Much more than just the necessary ingredients are needed for life to suddenly pop up.
This same principle also applies to Saturn’s icy moon Enceladus that is geologically far too active for a solar system that is assumed to be 4.5 billion years old.
To solve this dilemma, some secular scientists, for instance Gaël Choblet at the University of Nantes, France, and colleagues, have to invoke tidal forces caused by Saturn’s gravity,
According to New Scientist,
“Choblet and his team found that the tidal heating effect could persist for tens of millions to billions of years, giving any potential life plenty of time to evolve in the resulting warm, chemically diverse areas.”
However, this is not a discovery; it is an assumption based to the belief that Saturn and its moons are billions of years old.
And it might be good to keep in mind that life only comes from life.
All secular origin of life hypotheses are speculations and /or wishful thinking.
They are certainly not supported by facts.
Water does not magically turn into molecules or even mice in our solar system or anywhere else.
Crane, Leah. 2017. Enceladus’s hot, gritty core may cook up ingredients for life. New Scientist (6 November).
Sunday, 5 November 2017
Researchers recently found a fragmented fossil of an enormous flying creature in the Gobi Desert in Mongolia.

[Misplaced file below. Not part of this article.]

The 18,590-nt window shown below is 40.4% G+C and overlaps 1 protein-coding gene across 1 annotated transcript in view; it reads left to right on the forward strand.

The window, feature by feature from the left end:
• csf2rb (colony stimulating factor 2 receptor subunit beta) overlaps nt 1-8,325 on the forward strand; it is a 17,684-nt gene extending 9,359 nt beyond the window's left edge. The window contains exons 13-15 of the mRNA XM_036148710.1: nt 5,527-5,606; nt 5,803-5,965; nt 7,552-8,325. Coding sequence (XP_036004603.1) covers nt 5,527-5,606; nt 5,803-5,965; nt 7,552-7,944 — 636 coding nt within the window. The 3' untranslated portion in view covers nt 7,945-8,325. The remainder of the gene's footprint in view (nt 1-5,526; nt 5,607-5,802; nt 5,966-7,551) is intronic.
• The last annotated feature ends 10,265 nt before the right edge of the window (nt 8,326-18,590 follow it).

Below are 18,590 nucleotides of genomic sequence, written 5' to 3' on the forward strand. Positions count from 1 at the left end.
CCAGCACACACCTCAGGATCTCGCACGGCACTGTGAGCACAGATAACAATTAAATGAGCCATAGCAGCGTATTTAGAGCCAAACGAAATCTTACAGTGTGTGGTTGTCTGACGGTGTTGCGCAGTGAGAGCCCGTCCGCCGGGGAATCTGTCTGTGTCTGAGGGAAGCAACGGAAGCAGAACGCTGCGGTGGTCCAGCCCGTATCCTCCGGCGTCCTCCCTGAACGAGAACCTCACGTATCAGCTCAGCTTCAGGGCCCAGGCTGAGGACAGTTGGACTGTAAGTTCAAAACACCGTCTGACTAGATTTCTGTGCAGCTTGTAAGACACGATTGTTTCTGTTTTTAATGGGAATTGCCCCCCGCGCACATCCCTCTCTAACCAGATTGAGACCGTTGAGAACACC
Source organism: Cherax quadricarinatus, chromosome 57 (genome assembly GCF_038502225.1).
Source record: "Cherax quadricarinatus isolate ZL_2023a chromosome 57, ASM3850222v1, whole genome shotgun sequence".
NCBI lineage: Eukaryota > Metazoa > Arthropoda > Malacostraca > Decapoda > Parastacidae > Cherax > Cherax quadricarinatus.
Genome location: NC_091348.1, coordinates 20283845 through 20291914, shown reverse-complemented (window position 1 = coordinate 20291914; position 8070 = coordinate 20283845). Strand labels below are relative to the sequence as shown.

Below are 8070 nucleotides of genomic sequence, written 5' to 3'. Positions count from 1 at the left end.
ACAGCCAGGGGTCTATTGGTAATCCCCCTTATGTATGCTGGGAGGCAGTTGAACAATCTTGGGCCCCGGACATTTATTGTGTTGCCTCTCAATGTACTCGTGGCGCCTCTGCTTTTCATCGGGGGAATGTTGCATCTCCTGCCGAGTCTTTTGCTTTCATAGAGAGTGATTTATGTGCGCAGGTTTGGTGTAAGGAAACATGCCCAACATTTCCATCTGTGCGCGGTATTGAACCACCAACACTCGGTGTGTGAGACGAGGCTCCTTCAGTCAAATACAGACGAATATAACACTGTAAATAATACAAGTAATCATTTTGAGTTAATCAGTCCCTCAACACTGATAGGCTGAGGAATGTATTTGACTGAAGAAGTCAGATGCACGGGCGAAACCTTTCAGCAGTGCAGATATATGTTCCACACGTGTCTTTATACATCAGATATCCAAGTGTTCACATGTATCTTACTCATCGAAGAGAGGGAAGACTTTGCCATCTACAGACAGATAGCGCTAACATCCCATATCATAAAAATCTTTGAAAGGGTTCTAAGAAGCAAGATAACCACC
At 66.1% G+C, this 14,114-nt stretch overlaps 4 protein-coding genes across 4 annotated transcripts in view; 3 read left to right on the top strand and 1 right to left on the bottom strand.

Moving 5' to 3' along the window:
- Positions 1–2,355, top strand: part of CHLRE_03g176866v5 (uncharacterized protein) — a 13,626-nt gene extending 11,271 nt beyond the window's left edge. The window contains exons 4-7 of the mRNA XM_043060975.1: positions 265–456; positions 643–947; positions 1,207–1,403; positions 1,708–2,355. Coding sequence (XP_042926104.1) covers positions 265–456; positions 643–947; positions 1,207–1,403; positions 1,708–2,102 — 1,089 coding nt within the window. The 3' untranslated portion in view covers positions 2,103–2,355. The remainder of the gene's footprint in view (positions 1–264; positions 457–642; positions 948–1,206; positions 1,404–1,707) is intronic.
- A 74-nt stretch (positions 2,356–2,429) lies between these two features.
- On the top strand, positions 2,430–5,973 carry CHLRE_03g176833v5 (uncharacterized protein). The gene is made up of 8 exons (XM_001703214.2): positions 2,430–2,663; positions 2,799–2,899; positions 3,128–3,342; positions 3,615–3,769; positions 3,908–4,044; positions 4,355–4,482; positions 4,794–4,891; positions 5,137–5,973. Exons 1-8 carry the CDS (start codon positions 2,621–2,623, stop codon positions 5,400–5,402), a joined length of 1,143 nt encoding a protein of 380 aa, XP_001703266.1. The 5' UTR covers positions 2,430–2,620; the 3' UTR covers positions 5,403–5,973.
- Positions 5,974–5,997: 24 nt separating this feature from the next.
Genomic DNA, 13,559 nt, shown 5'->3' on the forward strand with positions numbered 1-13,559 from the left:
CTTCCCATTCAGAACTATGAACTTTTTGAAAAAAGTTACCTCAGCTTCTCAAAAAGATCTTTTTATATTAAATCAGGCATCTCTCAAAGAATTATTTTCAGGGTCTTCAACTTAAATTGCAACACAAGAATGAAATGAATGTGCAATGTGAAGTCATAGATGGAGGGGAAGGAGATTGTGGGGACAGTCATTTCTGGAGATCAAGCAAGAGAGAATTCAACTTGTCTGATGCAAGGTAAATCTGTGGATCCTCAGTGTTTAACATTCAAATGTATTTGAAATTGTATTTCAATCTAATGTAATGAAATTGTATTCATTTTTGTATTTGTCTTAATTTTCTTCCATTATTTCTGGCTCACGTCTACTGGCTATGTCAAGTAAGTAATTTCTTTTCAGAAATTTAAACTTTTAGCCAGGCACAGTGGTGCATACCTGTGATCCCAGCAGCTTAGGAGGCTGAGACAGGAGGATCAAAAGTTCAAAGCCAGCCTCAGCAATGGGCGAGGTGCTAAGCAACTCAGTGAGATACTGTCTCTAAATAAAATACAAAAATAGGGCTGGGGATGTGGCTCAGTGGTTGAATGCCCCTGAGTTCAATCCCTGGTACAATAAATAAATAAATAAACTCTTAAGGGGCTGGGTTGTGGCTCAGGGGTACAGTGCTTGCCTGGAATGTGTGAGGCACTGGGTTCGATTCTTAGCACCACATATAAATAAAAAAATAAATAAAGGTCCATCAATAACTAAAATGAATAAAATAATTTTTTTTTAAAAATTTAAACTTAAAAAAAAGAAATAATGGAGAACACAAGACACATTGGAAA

Pterosaurs were enigmatic creatures. They were almost too big and too heavy to fly, but they somehow managed to take to the air.
Tall as male giraffes (5.5 metres or18 feet), they had a wingspan of 9.7–11 metres (32–36 feet).
They appear suddenly, fully formed in the fossil record at the time when dinosaurs ruled the Earth (according to Darwinian thinking).
Pterosaurs had exquisitely designed features, some of which are found in modern bats and some in modern birds.
There is no shortage of mosaic-like creatures in the animal kingdom. The extinct ones include Archaeopteryx and Tiktaalik.
Living mosaics, such as the e duck-billed platypus and the spiny anteater, are problematic for evolution.
They are not evolving into something else, and neither did pterosaurs.
Pickrell, John. 2017. Ancient Winged Terror Was One of the Largest Animals to Fly. National Geographic (31 October).